Diarmaid Ferriter: Dialogue key to unionism’s pursuit of relevance

Negotiation still the challenge for unionist leadership and should be the foremost mission

‘Unionist politicians also have a history of using working-class loyalist communities as puppets when they have found themselves running out of political road.’ File photograph: PA

‘Unionist politicians also have a history of using working-class loyalist communities as puppets when they have found themselves running out of political road.’ File photograph: PA

 

Tourism Northern Ireland has embarked on a campaign to persuade visitors from the Republic to explore the North’s beauty, heritage and hospitality. It has much to offer in all those areas and as was apparent in 2019 – when more than 200,000 tourists from the Republic visited and by the upsurge in travel from over the Border when restrictions were lifted last summer – it has a solid base on which to build, helped by the pandemic-induced curtailment of travel off the island.

But the tourist promoters will be worried too at the current unrest affecting the North as malcontents mark its 100th birthday with violent displays and updated cries of betrayal. Northern Ireland’s 50th birthday was also compromised and complicated by unrest as the organisers of what became known as Ulster ’71 had to contend with serious unrest which also, like today, revealed the limitations of and fault lines within Ulster unionism.

A Northern Ireland government committee had been established in 1969 to organise the Golden Jubilee to mark what prime minister Terence O’Neill suggested was 50 years of “occasional disappointment, but also 50 years of splendid achievement, of growing prosperity, of expanding opportunity”. These words appeared hollow indeed by 1971.

One of the suggested slogans for 1971, as outlined by historian Gillian McIntosh, was “Come to Ulster Year”, which the cabinet at the time suggested could “restore its image externally from the point of view of new industry and tourism”, expressing its hope that “the whole community in Northern Ireland will rally behind efforts to organize a programme of events that will demonstrate to people at home and abroad the development of modern Ulster”.

The Northern Ireland Tourist Board eventually settled on the motto “Come to Ulster”, but the extent of the Troubles inevitably dulled the appetite for trips. The real theme of Ulster ’71 was that of collapse.

What Northern Ireland is facing now is not remotely on the scale of 1971 and the balance of power and political complexion have changed dramatically. But it is also striking how we are witnessing an updated version of the unionist denial and delusion of 50 years ago and how the capacity to look forward and adapt to changed reality is so compromised by recourse to historic siege tactics. The outward defiance is tempered by understandably deep anxieties, which need to be managed through a process of dialogue rather than a massaging of those fears and falling back on a self-image of persecution that is being wildly exaggerated by unionist leaders as representative of half the population of the North.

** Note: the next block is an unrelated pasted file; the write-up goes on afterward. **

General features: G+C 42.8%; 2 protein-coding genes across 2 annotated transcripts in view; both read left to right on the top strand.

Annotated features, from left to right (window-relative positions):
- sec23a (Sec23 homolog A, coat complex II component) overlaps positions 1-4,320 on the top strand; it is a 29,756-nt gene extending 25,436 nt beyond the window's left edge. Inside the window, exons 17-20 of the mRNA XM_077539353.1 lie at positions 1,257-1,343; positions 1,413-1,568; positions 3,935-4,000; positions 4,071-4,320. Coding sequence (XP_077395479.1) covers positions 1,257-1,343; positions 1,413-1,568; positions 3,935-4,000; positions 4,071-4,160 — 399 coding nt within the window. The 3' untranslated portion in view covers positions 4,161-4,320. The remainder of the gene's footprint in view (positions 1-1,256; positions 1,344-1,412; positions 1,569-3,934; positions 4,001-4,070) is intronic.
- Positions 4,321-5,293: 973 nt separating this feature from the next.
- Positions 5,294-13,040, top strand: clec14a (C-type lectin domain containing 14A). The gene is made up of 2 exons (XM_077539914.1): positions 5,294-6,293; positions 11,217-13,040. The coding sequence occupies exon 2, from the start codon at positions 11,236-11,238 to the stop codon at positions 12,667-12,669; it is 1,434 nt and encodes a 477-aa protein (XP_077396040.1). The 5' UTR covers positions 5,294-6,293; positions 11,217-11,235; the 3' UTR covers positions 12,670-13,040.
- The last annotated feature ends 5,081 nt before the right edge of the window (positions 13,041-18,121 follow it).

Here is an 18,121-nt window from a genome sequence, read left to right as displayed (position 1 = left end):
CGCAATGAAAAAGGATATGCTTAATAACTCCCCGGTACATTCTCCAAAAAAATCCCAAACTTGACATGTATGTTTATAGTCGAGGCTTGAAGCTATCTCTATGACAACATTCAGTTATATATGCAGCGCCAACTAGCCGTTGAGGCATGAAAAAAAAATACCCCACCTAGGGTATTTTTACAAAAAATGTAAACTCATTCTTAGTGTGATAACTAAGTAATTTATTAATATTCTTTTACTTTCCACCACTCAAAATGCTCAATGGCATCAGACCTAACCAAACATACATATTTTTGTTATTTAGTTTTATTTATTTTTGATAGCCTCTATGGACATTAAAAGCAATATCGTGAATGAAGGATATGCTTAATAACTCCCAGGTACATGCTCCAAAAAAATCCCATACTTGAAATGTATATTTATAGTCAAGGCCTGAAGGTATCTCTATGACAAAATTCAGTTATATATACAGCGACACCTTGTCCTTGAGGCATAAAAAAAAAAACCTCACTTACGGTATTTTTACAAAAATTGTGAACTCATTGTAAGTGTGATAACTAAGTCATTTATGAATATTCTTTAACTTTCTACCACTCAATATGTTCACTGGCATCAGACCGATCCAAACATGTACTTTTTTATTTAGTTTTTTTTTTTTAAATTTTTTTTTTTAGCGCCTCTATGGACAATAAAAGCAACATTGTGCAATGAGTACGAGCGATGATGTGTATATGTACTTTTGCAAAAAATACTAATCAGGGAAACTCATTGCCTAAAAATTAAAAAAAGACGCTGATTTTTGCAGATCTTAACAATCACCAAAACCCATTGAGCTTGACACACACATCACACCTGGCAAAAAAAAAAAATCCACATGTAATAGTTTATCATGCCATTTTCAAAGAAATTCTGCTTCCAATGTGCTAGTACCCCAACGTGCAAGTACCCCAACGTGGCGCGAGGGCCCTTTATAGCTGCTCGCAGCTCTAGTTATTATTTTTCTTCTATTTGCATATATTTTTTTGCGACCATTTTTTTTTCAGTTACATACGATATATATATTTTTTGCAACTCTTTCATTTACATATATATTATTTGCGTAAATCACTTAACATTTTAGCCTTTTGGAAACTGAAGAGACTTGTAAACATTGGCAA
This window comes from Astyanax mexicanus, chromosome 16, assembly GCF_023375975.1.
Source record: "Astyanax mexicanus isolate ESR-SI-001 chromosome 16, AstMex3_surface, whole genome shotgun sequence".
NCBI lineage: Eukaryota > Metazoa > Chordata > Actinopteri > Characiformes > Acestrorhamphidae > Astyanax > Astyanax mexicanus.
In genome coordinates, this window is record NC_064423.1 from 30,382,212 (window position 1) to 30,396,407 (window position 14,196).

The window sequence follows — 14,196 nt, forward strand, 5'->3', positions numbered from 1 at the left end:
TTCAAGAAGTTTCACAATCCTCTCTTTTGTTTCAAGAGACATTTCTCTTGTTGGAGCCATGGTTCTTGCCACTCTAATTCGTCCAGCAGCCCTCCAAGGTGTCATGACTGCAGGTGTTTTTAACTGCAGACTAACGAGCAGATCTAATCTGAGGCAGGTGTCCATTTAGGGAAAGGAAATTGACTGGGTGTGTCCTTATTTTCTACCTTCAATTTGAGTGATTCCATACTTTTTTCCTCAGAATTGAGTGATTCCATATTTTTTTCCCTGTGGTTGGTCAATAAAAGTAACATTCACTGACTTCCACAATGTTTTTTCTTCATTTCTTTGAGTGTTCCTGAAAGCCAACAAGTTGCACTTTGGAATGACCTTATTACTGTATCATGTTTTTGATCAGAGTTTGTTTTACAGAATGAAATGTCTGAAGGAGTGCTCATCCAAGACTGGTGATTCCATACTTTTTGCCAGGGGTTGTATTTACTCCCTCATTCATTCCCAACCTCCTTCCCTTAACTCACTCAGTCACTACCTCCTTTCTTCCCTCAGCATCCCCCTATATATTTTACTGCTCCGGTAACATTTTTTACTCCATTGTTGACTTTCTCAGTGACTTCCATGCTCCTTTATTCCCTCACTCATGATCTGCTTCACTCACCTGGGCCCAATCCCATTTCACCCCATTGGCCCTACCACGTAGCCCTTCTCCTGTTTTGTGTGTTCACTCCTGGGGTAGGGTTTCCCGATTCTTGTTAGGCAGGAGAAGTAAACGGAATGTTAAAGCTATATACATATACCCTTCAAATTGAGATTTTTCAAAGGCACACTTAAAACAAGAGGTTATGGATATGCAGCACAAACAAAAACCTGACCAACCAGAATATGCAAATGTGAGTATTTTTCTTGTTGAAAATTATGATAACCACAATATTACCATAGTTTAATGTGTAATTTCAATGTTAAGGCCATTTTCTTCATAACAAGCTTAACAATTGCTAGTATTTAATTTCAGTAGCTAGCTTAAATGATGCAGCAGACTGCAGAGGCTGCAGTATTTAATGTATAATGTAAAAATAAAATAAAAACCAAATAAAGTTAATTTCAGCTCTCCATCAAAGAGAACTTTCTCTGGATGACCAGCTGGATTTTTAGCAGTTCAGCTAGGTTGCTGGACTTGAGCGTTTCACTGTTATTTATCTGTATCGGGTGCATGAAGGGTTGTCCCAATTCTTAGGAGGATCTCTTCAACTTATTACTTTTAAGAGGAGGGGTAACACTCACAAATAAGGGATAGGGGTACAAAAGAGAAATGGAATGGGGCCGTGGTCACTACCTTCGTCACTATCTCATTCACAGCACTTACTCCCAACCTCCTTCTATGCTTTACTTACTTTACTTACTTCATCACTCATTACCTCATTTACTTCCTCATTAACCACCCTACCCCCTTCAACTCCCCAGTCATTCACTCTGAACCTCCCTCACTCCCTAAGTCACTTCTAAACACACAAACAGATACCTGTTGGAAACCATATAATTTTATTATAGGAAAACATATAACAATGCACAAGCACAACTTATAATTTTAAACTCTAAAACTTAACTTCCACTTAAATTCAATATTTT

Following the Brexit referendum in 2016, DUP leader Arlene Foster decried the suggestion that it might damage the 1998 Belfast Agreement as “outrageous commentary”. It was nothing of the sort. The current DUP tactic of politicising policing issues – not helped by the arrogant and recklessly irresponsible organisation of the Bobby Storey funeral by republicans – and of criticising the recourse to violence while readily feeding loyalists a narrative of victimhood, is dangerously foolish and self-defeating. It makes a mockery of the idea that Northern Ireland during its centenary can strike a mature, inclusive pose.

Foster has been quick in the past to approvingly cite the assessments of the Police Service of Northern Ireland (PSNI) in relation to the IRA when it suited her political purpose; it is now, however, politically convenient for her to call for the resignation of the PSNI Chief Constable Simon Byrne.

‘They never told the people’

Unionist politicians also have a history of using working-class loyalist communities as puppets when they have found themselves running out of political road. The Loyalist Communities Council, involving former paramilitaries, was established in 2015 with a stated aim of “connecting loyalism to civic society”. It complained of neglect and disenchantment within a community that it insisted was not being properly represented by the Northern Ireland Assembly. It has now withdrawn its support for the Belfast Agreement, with an insistence that it wants opposition to the Norther Ireland protocol to be “democratic and peaceful”, but with seeming caveats, its chairman David Campbell warning: “do not underestimate the strength of feeling on this issue right across the unionist family”.

Campbell suggested emotions are on a par with those felt at the time of the 1985 Anglo-Irish Agreement. The late David Ervine, loyalist paramilitary turned politician, was scathing about how political unionism at that time was apt to use the loyalist paramilitary threat in its “lust for relevance” as it “ran away from the debate . . . times were changing, the ground was shifting, and they never told the people”.

Fifty years ago, when James Chichester-Clark resigned as prime minister of Northern Ireland he warned “it would be misleading the Northern Ireland community to suggest that we are faced with anything but a long haul”.

Honestly facing that long haul through dialogue and negotiation was and remains the challenge of leadership for unionists and should be the foremost mission of Arlene Foster.

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